MISSOULA, Mont. (AP) — Ryan Burke spent most of New Year's Eve on the couch feeling sore and fatigued.
But the Montana Griz wide receiver wants to make one thing perfectly clear about his heroic and exceptionally thoughtful gesture on Monday: You don't have to be a college football player to help save a life by donating bone marrow.
"I'd rather do that than take a shot from Brock or Jordan," joked the gregarious redshirt freshman from Billings, referring to Griz linebackers Brock Coyle and Jordan Tripp.
"I just hope this is an informational thing so other people sign up. It's really kind of a peaceful deal. I've never sat still for five and a half hours in my life, but knowing you're doing it for someone's life is easier to do."
Burke first became aware of the importance of donating while watching the Griz play in the 2009 FCS national championship game against Villanova in Chattanooga, Tenn. That's when he was first introduced to Wildcats running back Matt Szczur, who had a big night in a victory over his beloved Maroon and Silver.
"I have watched his story on ESPN about being a donor and thought it would be a great thing to do," Burke said. "I've never even met him, but after that national championship game I followed him through his pro baseball career and know we have it in common. He's the reason I signed up."
Give an assist to the UM Student-Athlete Advisory Committee and Griz football coach Mick Delaney. The committee brainstormed an idea to start a local bone marrow registry drive last winter. Then after contacting Villanova for pertinent information, Delaney got involved. The entire Griz football team signed up to donate along with about 100 others.
"After I signed up all people said was I've been on the registry for 20 years and never even got an email," Burke said. "I heard Szczur say one time it's one in 85,000 chance you're a match.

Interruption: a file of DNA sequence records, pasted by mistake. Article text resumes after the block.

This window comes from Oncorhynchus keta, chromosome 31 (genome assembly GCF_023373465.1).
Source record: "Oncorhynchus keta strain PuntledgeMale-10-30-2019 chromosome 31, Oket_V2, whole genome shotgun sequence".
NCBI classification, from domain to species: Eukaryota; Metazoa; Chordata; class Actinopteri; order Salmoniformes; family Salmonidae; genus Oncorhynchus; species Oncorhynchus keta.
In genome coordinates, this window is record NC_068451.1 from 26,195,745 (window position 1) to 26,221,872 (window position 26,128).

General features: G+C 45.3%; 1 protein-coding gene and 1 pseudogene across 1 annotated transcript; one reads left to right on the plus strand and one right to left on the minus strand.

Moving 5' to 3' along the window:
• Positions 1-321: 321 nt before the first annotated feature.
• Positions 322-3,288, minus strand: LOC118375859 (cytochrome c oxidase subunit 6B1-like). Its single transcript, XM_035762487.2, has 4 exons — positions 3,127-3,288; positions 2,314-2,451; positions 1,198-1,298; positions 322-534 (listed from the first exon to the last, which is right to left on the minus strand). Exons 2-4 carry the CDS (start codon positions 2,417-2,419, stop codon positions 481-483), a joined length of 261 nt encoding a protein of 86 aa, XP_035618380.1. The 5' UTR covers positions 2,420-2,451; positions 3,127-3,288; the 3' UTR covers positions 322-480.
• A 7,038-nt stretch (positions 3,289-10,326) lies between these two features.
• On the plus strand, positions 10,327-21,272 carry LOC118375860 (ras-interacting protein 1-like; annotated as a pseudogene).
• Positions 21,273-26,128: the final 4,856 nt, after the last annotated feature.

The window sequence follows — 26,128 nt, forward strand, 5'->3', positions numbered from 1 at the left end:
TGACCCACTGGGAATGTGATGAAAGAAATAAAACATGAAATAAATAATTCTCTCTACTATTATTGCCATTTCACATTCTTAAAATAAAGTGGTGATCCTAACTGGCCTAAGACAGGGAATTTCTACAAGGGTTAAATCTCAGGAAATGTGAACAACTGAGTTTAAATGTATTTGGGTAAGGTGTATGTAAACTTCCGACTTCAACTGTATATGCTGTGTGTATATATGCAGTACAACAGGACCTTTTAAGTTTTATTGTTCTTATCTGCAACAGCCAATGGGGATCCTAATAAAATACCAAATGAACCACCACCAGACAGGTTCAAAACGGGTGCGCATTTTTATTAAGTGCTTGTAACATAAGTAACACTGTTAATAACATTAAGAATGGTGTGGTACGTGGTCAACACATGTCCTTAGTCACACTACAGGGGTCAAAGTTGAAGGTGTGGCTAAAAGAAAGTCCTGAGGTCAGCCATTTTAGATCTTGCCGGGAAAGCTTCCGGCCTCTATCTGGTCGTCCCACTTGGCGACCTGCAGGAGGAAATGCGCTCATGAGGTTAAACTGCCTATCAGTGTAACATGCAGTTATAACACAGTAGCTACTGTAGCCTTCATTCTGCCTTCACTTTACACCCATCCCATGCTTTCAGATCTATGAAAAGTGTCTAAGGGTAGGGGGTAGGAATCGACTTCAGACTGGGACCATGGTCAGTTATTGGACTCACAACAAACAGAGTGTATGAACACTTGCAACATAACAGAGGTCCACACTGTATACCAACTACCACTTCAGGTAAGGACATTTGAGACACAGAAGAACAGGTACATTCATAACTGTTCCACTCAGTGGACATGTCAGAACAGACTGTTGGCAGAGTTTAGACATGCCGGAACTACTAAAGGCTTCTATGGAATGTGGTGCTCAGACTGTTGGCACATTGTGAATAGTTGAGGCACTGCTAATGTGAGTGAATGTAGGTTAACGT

"During that championship game they had talked about him being a match but at that point he hadn't donated yet. Then during his baseball season that year he donated. His match was across the world."
About midway through the 2013 football season Burke received an email indicating he was a possible match. He didn't think much of it until he received a phone call.
"They asked me if I was interested and I said, 'Absolutely. I didn't sign up to say no,'" Burke said.
Burke endured several physical exams, including one during the week of Montana's playoff game against Coastal Carolina. Then in the four days leading up to this week he had two shots of Neupogen in his arm each day. He says the drug boosted his stem cell count and helped healthy marrow cells to release into his bloodstream.
On Monday he donated in Denver.
"The process really isn't that bad," he said. "I think that's why a lot of people are hesitant to sign up. Yeah it's a little painful, but everybody expects that.
"(Monday) I was hooked up and the machine extracts blood and marrow cells. It makes you weak. And the Neupogen shots enlarge your spleen. But my mom asked me 'Would you do it again with the side effects?' I said, 'Absolutely.'"
Burke doesn't know anything about the cancer patient he is helping other than the individual is a male and resides in the United States. He says he is allowed to meet him after a year and he'd love the chance.
Even if he never does, he feels good about getting the word out about the importance of donating bone marrow.
"I'm not a guy who plays a ton on Saturdays," he said, "but I hope just being on the team helps with getting people to see this and leads them to be part of it."
Information from: Missoulian, http://www.missoulian.com